“I think it’s 17% of shops empty now. When you’ve got a housing challenge I think it is indefensible to be supporting a system that is allowing that high level of vacant use.”
His defence of permitted development comes despite the fact Boys Smith’s own “Beauty” commission last year sharply criticised the use of PD, and said the use of permitted development should be dependent on having “meaningful local standards of design and placemaking” attached to them.
A government-commissioned review of PD rights published last year found they produced worse quality housing under a range of criteria, with many built far below space standards, albeit the latest raft of PD rights include safeguards over size of units and natural light.
Boys Smith also denied that the government’s white paper planning reforms, which have been characterised as a “developers’ charter” by the Labour Party, were deregulatory in nature.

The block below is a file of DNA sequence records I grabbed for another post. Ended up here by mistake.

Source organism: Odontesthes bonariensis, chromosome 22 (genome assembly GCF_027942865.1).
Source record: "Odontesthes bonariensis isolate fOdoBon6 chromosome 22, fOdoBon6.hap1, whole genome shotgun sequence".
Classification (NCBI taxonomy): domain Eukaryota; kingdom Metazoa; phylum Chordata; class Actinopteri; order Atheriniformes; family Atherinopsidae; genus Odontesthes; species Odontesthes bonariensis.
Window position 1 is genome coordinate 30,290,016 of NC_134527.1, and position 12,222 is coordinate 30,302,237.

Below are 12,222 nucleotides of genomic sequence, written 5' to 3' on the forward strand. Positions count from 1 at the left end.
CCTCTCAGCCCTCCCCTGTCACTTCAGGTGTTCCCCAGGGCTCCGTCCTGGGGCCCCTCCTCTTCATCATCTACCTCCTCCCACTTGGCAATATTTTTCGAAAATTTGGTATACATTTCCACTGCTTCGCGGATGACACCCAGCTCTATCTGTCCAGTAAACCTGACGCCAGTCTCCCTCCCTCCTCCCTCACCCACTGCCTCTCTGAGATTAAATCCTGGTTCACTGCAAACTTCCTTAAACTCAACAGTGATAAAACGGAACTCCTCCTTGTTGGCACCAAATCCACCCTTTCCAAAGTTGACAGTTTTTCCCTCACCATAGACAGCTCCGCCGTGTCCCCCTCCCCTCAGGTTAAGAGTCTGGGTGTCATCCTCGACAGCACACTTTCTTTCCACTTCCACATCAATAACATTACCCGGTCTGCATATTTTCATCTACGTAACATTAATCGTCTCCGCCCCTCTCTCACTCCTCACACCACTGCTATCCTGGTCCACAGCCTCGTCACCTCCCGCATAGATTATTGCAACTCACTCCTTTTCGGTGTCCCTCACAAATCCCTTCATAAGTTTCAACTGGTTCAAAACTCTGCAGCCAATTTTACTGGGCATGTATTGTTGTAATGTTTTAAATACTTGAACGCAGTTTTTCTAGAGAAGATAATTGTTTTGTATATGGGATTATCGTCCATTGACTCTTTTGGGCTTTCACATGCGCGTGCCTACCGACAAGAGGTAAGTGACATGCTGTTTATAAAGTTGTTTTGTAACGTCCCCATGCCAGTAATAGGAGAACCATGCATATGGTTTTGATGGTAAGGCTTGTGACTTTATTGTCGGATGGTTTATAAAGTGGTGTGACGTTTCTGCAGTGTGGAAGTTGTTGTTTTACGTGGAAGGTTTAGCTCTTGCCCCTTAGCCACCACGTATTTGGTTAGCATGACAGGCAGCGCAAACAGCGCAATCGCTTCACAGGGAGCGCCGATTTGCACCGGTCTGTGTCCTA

He said they were simply “better regulation” needed to ensure that “good ordinary” schemes were not tied up in red tape. “This is not a smokescreen for carpeting over the country with boxes dumped in fields. I don’t think anyone who spends any time with me could think [that]”, he said.
The white paper, on which the government is to set out next steps this autumn, proposed introducing a form of zonal planning, in which areas zoned for “growth” would benefit from automatic outline planning permission.